That's fine by Cano, who insists he respects Rivera as the best ever, no matter what.
"There is no doubt that he is a Hall of Fame-caliber talent," Rivera said about Cano in his new book published Tuesday. "It's just a question of whether he finds the drive that you need to get there."
"I don't think Robby burns to be the best. I think he's content to enjoy the game and help his team and go home. You don't see the red-hot passion in him that you see in most elite players," Rivera said.
Cano has moved on out West with Seattle, determined not to let Rivera's words in "The Closer: My Story" affect him or his new team.
"Everybody has a different opinion. That's his opinion and I have to respect his opinion," Cano said before Tuesday night's game at Oakland. "I'm not going to go too far into this. That's the only thing that I can say. My focus right now is this team. I'm here, we're winning. I was over there already and now I'm here and now I'm focused on the team. I'm going to be excited for my teammates."
Baseball's career saves leader played nine seasons with Cano. Rivera retired after last year, and Cano left the Yankees in the offseason and joined the Mariners on a $240 million, 10-year contract as the new centerpiece of the franchise.
Rivera played against Pedroia for eight years in New York's rivalry with the Red Sox.
"Nobody plays harder, gives more, wants to win more. He comes at you hard for 27 outs, every time. It's a special thing to see, a little guy like that who is willing to do whatever it takes," Rivera said. "If I have to win one game, I'd have a hard time taking anybody over Dustin Pedroia as my second baseman."
Rivera cites Roberto Alomar and former teammate Chuck Knoblauch as second baseman he'd consider alongside Cano in the debate over the best at the position. In the end, Rivera decides on Pedroia.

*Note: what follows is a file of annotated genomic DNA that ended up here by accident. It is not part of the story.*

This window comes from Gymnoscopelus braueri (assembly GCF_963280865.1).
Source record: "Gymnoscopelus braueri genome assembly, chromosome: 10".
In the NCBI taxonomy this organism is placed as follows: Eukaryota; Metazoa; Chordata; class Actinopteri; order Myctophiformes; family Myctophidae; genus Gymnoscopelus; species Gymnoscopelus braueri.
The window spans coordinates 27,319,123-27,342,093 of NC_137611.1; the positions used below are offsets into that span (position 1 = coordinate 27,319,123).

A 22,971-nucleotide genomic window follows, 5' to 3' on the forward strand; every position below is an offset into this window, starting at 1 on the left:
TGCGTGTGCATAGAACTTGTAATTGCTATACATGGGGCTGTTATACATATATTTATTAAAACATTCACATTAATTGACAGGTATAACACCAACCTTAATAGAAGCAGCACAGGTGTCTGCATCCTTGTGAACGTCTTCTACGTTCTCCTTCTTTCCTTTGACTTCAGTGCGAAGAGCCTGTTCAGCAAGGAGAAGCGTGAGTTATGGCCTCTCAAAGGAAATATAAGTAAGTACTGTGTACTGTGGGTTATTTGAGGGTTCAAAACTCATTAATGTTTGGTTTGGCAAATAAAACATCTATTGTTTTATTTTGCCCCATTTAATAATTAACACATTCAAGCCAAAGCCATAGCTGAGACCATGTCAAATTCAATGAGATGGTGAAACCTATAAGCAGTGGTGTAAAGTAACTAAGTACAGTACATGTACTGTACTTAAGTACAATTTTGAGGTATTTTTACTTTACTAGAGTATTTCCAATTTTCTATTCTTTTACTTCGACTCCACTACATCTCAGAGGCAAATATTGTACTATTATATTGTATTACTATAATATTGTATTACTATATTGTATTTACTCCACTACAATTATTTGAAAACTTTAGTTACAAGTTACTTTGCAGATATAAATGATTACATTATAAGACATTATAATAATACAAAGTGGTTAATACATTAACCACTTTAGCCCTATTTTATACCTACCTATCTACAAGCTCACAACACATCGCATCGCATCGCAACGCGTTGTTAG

Cano has played at least 159 games in each of the past seven years — and Seattle manager Lloyd McClendon insists that durability shows plenty about his love for the game and desire to be great and stay in the lineup every day.
Cano will let those numbers provide all the necessary information.
"Everybody knows I play 160 games," he said. "How does Mariano feel? I respect that and I'm always going to have respect for him, a guy that I spent nine years with and for me is always going to be the best closer. That's how I feel."
McClendon said he was "surprised" to learn of Rivera's remarks regarding Cano.
"I'm extremely proud, I'm humbled and I feel blessed to be able to manage a guy of Robinson Cano's character and his ability to play the game of baseball. He's a Seattle Mariner and I'm proud to have him," McClendon said. "One thing I know about human nature, I don't know what Robinson Cano is feeling inside, just like you don't know what I'm feeling inside. It's impossible for me to justify that or answer that. All I can tell you is check the book, he plays 160, 162 games a year. I think that's pretty good passion.
"The last nine years, he's been the best second baseman in baseball, offensively and defensively, and the awards and the numbers back it up."
In the book, written with New York Daily News reporter Wayne Coffey, Rivera says there has been a decrease in atmosphere at New York home games following the move to new Yankee Stadium for the 2009 season.
"It doesn't hold noise, or home-team fervor, anywhere near the way the old place did," he said. "The old Stadium was our 10th man — a loud and frenzied cauldron of pinstriped passion, with a lot of lifers in the stands. Maybe I'm wrong, but it's hard to see that the new place can ever quite duplicate that."
AP Sports Writer Ronald Blum contributed to this report from New York.